Mason students on “50 Shades of Grey”

Mackenzie Bailey, staff writer

If you are trying to figure out what to do this Valentine’s Day, the controversial, best-selling novel “50 Shades of Grey” by E.L. James is making its way into theaters.

The pornographic, BDSM-based novel (that many even consider abusive) is definitely not to be seen with your family. However, can you see it with your significant other, with your friends or do you just go alone?

Mason junior, Stephen Self, described the book as “totally sex-driven” and continued on to mention that “none of the characters are particularly interesting; Christian Grey is a creep.”

Self mentioned that he has no intentions of seeing the film or following the series at all.

“There’s a saying that ‘everyone has a kink,’” Self said. “Mine are books that are actually good. Sorry not sorry.”

The Boston Globe agreed, referring to the book as “pretty rough source material.” However the article followed up by saying that the novel “was stripped of its worst parts and turned into a surprisingly warm screenplay.”

Senior Celina Machado does plan to see the movie, but expects to go with a group of friends or one other person.

“I would go with my significant other if he agreed to it,” Machado said chuckling, as if this agreement is unlikely.

Machado believes it is likely that other people will go see it with a significant other, as it is coming out on Valentine’s Day. It could easily be incorporated into plans.

“I’m going to see the movie, just because I think it will be interesting to see how they made it appropriate for the screen,” Junior Tara Jalali said. Although, she will not see it on Valentine’s Day, she will “probably  go see it with some girl friends though, definitely not my boyfriend, that just seems too awkward for me.”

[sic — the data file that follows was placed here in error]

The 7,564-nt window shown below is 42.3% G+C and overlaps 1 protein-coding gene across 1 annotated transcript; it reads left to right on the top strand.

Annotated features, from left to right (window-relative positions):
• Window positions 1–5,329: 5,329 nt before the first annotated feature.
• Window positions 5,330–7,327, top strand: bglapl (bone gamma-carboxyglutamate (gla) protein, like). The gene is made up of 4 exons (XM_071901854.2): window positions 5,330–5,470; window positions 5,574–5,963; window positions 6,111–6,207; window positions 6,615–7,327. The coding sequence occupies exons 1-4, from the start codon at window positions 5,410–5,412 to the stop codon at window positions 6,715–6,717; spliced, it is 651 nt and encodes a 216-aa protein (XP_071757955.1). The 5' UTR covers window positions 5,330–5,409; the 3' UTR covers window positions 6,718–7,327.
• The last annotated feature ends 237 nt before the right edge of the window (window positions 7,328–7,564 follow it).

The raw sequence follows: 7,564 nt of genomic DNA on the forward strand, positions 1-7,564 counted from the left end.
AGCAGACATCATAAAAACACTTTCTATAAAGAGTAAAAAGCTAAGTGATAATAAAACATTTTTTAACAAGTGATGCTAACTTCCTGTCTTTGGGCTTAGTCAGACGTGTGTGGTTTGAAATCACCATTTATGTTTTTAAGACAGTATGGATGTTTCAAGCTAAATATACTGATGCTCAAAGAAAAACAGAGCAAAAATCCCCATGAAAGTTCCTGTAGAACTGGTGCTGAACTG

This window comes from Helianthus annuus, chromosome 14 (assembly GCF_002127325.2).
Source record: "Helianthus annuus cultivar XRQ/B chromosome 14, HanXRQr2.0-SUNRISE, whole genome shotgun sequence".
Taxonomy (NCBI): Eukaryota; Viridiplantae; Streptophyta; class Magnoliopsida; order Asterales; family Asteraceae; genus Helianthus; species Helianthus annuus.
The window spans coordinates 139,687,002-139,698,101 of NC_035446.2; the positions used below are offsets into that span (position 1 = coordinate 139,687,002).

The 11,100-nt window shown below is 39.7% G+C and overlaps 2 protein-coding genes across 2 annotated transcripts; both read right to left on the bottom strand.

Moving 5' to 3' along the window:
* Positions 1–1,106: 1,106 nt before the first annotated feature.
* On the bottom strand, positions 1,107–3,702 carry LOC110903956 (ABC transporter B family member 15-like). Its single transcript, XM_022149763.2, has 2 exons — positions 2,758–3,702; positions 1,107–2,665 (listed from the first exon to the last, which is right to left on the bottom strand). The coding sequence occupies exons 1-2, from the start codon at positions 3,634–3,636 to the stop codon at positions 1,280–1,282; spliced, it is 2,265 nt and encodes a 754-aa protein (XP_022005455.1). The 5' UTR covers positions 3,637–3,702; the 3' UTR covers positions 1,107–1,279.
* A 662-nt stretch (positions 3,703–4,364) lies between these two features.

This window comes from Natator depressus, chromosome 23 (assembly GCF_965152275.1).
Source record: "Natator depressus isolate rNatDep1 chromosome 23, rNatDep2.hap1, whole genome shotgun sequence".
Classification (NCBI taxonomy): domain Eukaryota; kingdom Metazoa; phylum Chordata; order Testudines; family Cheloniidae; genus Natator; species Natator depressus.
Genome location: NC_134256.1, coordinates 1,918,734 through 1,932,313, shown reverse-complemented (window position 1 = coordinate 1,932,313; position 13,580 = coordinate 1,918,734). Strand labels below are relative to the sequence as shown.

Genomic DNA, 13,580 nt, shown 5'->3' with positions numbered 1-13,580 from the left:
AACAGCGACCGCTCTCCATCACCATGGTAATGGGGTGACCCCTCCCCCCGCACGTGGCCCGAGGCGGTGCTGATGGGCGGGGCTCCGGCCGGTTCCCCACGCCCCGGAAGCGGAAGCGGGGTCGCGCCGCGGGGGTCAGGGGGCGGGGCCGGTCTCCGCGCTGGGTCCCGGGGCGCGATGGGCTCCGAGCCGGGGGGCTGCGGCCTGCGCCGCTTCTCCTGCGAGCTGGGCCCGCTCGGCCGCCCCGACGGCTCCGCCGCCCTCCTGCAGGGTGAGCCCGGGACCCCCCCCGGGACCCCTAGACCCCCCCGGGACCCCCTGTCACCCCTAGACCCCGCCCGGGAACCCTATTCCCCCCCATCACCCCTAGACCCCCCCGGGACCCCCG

Reviewers across the board discuss the frequency of sex scenes; yet note that the scenes are nothing too vulgar.

Eric Kohn from Indiewire notes, “The sex, well-choreographed for what it is, hovers on the verge of soft-core material but only offers fragments. With the book’s dirtiest sequences excised from the picture, even the most extreme bedroom sessions amount to little more than a teaser trailer for the source material.”

“50 Shades” might not be much different from what’s already on TV anyway.

The Boston Globe wrote that there are no scenes “any more shocking than what’s on cable.”

Which could be considered disappointing, or comforting to viewers.

“There aren’t very many erotic novels like this written for women,” Jalali said. “I think that has a lot to do with why so many girls are interested in it and are interested in seeing it. It may not be the greatest written book, but it contains material that a lot of other authors are afraid to write about.”

Alternatively, Sam Dial, senior, commented, “I wouldn’t spend money on it. It’s only as popular as it is because putting porn in the form of a novel made it acceptable to read in public.”

He believes most guys, at least who he knows, have the same opinion on the novel.

Reviews have varied, some claiming it was dull (USA TODAY), others applauding it for being better than the book (Hollywood Reporter), and many praising Johnson for arguably saving the film (Newark Star-Ledger, Los Angeles Times, Vulture).

The Boston Globe does, however, criticizes Jamie Dornan’s performance as Christian Grey, saying he is more nerdy than cool, and states that he has a “constipation face.”

David Edelstein of Vulture, writes that the film “is nowhere near as laughable as you might have feared (or perversely hoped for): It’s elegantly made.”

“50 Shades of Grey” is in theaters nationwide today.